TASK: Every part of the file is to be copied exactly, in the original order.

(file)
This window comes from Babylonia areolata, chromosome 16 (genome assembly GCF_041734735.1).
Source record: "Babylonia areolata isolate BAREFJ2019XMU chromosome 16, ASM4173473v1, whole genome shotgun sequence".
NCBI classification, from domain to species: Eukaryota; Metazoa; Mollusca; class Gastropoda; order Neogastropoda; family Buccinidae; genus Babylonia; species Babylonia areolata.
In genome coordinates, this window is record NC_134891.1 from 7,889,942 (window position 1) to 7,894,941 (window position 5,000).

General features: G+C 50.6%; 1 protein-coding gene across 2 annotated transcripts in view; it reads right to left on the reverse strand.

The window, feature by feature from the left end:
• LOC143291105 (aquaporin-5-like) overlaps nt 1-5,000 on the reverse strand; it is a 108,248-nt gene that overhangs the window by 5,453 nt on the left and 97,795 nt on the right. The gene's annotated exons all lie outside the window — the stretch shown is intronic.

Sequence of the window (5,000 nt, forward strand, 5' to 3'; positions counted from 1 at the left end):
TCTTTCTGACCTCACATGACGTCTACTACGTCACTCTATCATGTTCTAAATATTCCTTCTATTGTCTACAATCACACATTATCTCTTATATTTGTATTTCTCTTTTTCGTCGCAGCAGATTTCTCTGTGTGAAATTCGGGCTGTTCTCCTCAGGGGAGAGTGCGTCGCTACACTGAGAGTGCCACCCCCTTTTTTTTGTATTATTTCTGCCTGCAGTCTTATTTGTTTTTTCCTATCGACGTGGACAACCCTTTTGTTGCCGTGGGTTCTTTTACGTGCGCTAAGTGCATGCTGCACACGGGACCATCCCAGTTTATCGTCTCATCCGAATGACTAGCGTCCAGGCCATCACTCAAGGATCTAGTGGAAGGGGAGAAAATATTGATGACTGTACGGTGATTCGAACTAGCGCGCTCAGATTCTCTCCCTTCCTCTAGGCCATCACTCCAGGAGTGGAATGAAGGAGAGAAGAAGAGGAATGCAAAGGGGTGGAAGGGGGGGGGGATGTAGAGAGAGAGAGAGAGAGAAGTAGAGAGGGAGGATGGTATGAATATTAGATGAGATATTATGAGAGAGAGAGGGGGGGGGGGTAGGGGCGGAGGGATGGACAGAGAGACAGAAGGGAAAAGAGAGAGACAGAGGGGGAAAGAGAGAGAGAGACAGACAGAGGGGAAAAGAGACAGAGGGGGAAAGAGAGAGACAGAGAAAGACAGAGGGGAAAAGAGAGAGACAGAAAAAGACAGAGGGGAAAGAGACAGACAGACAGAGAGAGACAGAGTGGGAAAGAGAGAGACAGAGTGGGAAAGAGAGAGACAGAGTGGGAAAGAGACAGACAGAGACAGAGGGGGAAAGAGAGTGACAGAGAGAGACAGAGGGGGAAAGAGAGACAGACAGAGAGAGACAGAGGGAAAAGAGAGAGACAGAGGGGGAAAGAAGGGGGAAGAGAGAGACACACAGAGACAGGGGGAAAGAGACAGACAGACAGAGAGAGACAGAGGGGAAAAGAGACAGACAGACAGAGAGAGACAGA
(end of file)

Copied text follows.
This window comes from Babylonia areolata, chromosome 16 (genome assembly GCF_041734735.1).
Source record: "Babylonia areolata isolate BAREFJ2019XMU chromosome 16, ASM4173473v1, whole genome shotgun sequence".
NCBI classification, from domain to species: Eukaryota; Metazoa; Mollusca; class Gastropoda; order Neogastropoda; family Buccinidae; genus Babylonia; species Babylonia areolata.
In genome coordinates, this window is record NC_134891.1 from 7,889,942 (window position 1) to 7,894,941 (window position 5,000).

General features: G+C 50.6%; 1 protein-coding gene across 2 annotated transcripts in view; it reads right to left on the reverse strand.

The window, feature by feature from the left end:
• LOC143291105 (aquaporin-5-like) overlaps nt 1-5,000 on the reverse strand; it is a 108,248-nt gene that overhangs the window by 5,453 nt on the left and 97,795 nt on the right. The gene's annotated exons all lie outside the window — the stretch shown is intronic.

Sequence of the window (5,000 nt, forward strand, 5' to 3'; positions counted from 1 at the left end):
TCTTTCTGACCTCACATGACGTCTACTACGTCACTCTATCATGTTCTAAATATTCCTTCTATTGTCTACAATCACACATTATCTCTTATATTTGTATTTCTCTTTTTCGTCGCAGCAGATTTCTCTGTGTGAAATTCGGGCTGTTCTCCTCAGGGGAGAGTGCGTCGCTACACTGAGAGTGCCACCCCCTTTTTTTTGTATTATTTCTGCCTGCAGTCTTATTTGTTTTTTCCTATCGACGTGGACAACCCTTTTGTTGCCGTGGGTTCTTTTACGTGCGCTAAGTGCATGCTGCACACGGGACCATCCCAGTTTATCGTCTCATCCGAATGACTAGCGTCCAGGCCATCACTCAAGGATCTAGTGGAAGGGGAGAAAATATTGATGACTGTACGGTGATTCGAACTAGCGCGCTCAGATTCTCTCCCTTCCTCTAGGCCATCACTCCAGGAGTGGAATGAAGGAGAGAAGAAGAGGAATGCAAAGGGGTGGAAGGGGGGGGGGATGTAGAGAGAGAGAGAGAGAGAAGTAGAGAGGGAGGATGGTATGAATATTAGATGAGATATTATGAGAGAGAGAGGGGGGGGGGGTAGGGGCGGAGGGATGGACAGAGAGACAGAAGGGAAAAGAGAGAGACAGAGGGGGAAAGAGAGAGAGAGACAGACAGAGGGGAAAAGAGACAGAGGGGGAAAGAGAGAGACAGAGAAAGACAGAGGGGAAAAGAGAGAGACAGAAAAAGACAGAGGGGAAAGAGACAGACAGACAGAGAGAGACAGAGTGGGAAAGAGAGAGACAGAGTGGGAAAGAGAGAGACAGAGTGGGAAAGAGACAGACAGAGACAGAGGGGGAAAGAGAGTGACAGAGAGAGACAGAGGGGGAAAGAGAGACAGACAGAGAGAGACAGAGGGAAAAGAGAGAGACAGAGGGGGAAAGAAGGGGGAAGAGAGAGACACACAGAGACAGGGGGAAAGAGACAGACAGACAGAGAGAGACAGAGGGGAAAAGAGACAGACAGACAGAGAGAGACAGA